WASHINGTON – U.S. Sens. Jim Inhofe and James Lankford and Congressman Steve Russell (R-Okla.) today introduced legislation in their respective chambers, S.3217 and H.R. 5785, that would ensure the continued safety of our nation’s airways by eliminating an unintended barrier to the hiring and retention of full-time Air Traffic Controller (ATC) Instructors. Specifically, the bill would remove a financial penalty for instructors willing to work full time in training our next generation of air traffic controllers.
“With Oklahoma being a leading state in the aerospace industry, I am pleased to introduce legislation with my Oklahoma colleagues to ensure that the next generation of air traffic controllers is fully prepared to manage air traffic in the National Airspace System,” Inhofe said. "This legislation would address current government red tape that is hampering the private sector’s ability to recruit and retain the highest-quality instructors on a full-time basis. In turn, the FAA Academy in Oklahoma City, and airports across the country, will benefit from a consistent training environment by experience instructors for new and future air traffic controllers.”
“I’m grateful for the work of air traffic controllers and instructors. They keep us safe and are essential in managing a complicated federal aviation system for our nation,” Lankford said. "This bill provides a waiver to the retirement income limitation for retired controllers who choose to train the next generation of air traffic controllers after reaching the mandatory retirement age. These individuals will be vitally important in ensuring we have enough well-trained controllers to safely facilitate air transportation in the years to come.”
“Why the government continues to find ways to punish exceptional workers is a mystery to me. These instructors are the best at what they do, and letting them work full time prevents wasting the millions it will take to fully train a new class of them annually. Let them work and let them train others to keep our skies safe,” Russell said.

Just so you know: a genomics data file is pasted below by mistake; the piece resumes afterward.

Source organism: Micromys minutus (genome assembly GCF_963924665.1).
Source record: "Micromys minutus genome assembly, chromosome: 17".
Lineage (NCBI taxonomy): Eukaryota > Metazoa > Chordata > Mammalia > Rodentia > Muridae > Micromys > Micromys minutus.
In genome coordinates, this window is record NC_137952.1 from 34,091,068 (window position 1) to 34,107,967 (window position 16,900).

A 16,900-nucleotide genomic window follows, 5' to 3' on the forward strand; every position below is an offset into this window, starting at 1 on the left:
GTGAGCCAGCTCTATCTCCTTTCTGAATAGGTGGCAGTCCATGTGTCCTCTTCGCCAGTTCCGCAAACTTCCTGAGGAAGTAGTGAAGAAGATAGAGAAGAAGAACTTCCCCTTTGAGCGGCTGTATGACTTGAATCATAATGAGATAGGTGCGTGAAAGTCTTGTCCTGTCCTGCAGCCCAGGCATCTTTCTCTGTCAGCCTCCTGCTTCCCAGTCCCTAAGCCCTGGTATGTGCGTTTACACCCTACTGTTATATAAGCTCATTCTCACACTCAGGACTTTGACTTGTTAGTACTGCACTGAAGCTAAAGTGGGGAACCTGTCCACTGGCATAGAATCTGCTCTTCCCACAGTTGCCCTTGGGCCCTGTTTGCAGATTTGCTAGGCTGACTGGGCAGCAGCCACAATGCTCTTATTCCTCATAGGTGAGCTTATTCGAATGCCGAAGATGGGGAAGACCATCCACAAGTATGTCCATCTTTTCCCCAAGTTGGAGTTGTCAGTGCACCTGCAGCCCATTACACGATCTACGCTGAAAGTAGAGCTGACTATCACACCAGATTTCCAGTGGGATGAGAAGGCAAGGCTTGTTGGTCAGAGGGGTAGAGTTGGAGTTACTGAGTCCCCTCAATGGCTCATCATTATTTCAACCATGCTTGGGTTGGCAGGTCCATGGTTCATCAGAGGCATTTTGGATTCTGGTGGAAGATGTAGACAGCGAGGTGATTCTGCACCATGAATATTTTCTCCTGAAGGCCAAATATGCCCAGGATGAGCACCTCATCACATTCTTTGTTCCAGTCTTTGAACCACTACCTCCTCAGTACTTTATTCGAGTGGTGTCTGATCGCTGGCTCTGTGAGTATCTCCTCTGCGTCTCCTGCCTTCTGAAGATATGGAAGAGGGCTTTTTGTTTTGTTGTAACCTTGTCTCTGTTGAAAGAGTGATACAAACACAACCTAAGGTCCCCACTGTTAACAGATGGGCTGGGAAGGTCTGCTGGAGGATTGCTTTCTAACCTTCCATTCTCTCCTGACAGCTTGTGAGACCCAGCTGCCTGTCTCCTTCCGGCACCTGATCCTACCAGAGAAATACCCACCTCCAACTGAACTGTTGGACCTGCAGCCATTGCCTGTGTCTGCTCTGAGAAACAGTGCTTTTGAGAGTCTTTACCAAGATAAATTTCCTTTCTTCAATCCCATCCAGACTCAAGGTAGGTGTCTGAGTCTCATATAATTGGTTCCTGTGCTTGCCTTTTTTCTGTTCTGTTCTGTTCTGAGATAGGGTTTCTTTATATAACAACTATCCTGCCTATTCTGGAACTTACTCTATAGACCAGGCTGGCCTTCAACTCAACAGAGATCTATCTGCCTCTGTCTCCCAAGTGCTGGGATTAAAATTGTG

Current law stipulates that to serve as an instructor, one must have served as a certified FAA controller. However, retired controllers must make less than $15,720 a year to receive their Federal Employees' Retirement System annuity supplements. This income cap discourages retired controllers to work as full-time instructors, and therefore increases the cost for training new instructors. It is estimated to cost about $10,000 to train one full-time instructor and roughly $40,000 to train four part-time instructors to cover the same need. This bill allows retired instructors to be retained, which not only saves money but most importantly, retains experience to ensure our skies remain safe.
“Without this waiver, retired controllers would forfeit their deserved federal retirement pay supplement should they choose to continue serving as full-time instructors. As the nation is faced with the need to train more than 6,000 controllers in the next five years, this critical provision recognizes the important role retired controllers play in preparing the next generation to ensure the safety of air passengers worldwide. We believe this to be very important legislation, and, on behalf of our employees, we thank Senators Inhofe and Lankford and Congressman Russell for their support and demonstrated leadership,” said Nazzic Keene, sector president for SAIC, the federal government contractor that provides controller training instructors.
On April 19, the Senate passed the Federal Aviation Administration (FAA) Reauthorization Act of 2016 by a vote of 95 to 3, which included the language of S.3217 at the request of Inhofe during committee markup of the legislation.
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